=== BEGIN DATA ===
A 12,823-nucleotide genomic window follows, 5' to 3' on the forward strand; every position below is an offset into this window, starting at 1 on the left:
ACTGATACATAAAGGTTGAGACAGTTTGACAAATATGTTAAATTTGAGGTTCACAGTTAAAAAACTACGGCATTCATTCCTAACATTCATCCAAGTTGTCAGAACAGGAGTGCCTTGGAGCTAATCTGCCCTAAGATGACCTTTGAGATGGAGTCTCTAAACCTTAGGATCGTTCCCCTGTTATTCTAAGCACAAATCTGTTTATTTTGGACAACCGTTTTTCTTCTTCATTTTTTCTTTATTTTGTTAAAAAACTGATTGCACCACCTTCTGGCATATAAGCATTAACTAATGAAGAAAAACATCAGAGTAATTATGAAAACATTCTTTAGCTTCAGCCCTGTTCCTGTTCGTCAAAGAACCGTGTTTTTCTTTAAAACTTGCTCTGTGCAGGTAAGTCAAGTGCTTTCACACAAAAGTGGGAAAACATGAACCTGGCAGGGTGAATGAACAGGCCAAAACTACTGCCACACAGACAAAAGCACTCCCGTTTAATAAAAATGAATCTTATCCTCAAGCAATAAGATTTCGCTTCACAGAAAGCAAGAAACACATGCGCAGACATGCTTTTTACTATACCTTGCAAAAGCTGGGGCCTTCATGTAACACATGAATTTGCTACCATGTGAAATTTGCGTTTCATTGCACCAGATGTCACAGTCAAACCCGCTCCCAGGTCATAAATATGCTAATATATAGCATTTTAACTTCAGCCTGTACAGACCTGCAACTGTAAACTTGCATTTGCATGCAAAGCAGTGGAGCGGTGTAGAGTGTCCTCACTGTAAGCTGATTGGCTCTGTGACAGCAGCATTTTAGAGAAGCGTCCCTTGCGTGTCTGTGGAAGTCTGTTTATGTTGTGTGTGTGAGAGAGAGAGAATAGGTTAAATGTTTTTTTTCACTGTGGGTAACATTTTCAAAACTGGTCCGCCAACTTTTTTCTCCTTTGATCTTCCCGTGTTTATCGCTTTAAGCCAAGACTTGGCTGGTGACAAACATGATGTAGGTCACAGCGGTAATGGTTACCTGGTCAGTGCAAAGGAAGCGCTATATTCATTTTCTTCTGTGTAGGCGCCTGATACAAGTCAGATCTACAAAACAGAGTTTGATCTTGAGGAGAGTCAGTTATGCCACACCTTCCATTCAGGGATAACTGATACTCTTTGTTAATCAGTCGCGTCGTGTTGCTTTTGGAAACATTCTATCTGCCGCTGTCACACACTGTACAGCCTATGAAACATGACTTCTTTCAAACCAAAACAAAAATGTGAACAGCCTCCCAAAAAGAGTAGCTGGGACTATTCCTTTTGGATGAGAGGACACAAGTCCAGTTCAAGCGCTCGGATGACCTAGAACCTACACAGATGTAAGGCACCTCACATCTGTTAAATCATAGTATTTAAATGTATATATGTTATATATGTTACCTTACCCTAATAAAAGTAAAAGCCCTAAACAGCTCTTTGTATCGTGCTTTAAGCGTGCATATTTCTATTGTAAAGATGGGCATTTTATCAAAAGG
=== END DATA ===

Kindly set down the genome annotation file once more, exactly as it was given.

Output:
A 12,823-nucleotide genomic window follows, 5' to 3' on the forward strand; every position below is an offset into this window, starting at 1 on the left:
ACTGATACATAAAGGTTGAGACAGTTTGACAAATATGTTAAATTTGAGGTTCACAGTTAAAAAACTACGGCATTCATTCCTAACATTCATCCAAGTTGTCAGAACAGGAGTGCCTTGGAGCTAATCTGCCCTAAGATGACCTTTGAGATGGAGTCTCTAAACCTTAGGATCGTTCCCCTGTTATTCTAAGCACAAATCTGTTTATTTTGGACAACCGTTTTTCTTCTTCATTTTTTCTTTATTTTGTTAAAAAACTGATTGCACCACCTTCTGGCATATAAGCATTAACTAATGAAGAAAAACATCAGAGTAATTATGAAAACATTCTTTAGCTTCAGCCCTGTTCCTGTTCGTCAAAGAACCGTGTTTTTCTTTAAAACTTGCTCTGTGCAGGTAAGTCAAGTGCTTTCACACAAAAGTGGGAAAACATGAACCTGGCAGGGTGAATGAACAGGCCAAAACTACTGCCACACAGACAAAAGCACTCCCGTTTAATAAAAATGAATCTTATCCTCAAGCAATAAGATTTCGCTTCACAGAAAGCAAGAAACACATGCGCAGACATGCTTTTTACTATACCTTGCAAAAGCTGGGGCCTTCATGTAACACATGAATTTGCTACCATGTGAAATTTGCGTTTCATTGCACCAGATGTCACAGTCAAACCCGCTCCCAGGTCATAAATATGCTAATATATAGCATTTTAACTTCAGCCTGTACAGACCTGCAACTGTAAACTTGCATTTGCATGCAAAGCAGTGGAGCGGTGTAGAGTGTCCTCACTGTAAGCTGATTGGCTCTGTGACAGCAGCATTTTAGAGAAGCGTCCCTTGCGTGTCTGTGGAAGTCTGTTTATGTTGTGTGTGTGAGAGAGAGAGAATAGGTTAAATGTTTTTTTTCACTGTGGGTAACATTTTCAAAACTGGTCCGCCAACTTTTTTCTCCTTTGATCTTCCCGTGTTTATCGCTTTAAGCCAAGACTTGGCTGGTGACAAACATGATGTAGGTCACAGCGGTAATGGTTACCTGGTCAGTGCAAAGGAAGCGCTATATTCATTTTCTTCTGTGTAGGCGCCTGATACAAGTCAGATCTACAAAACAGAGTTTGATCTTGAGGAGAGTCAGTTATGCCACACCTTCCATTCAGGGATAACTGATACTCTTTGTTAATCAGTCGCGTCGTGTTGCTTTTGGAAACATTCTATCTGCCGCTGTCACACACTGTACAGCCTATGAAACATGACTTCTTTCAAACCAAAACAAAAATGTGAACAGCCTCCCAAAAAGAGTAGCTGGGACTATTCCTTTTGGATGAGAGGACACAAGTCCAGTTCAAGCGCTCGGATGACCTAGAACCTACACAGATGTAAGGCACCTCACATCTGTTAAATCATAGTATTTAAATGTATATATGTTATATATGTTACCTTACCCTAATAAAAGTAAAAGCCCTAAACAGCTCTTTGTATCGTGCTTTAAGCGTGCATATTTCTATTGTAAAGATGGGCATTTTATCAAAAGG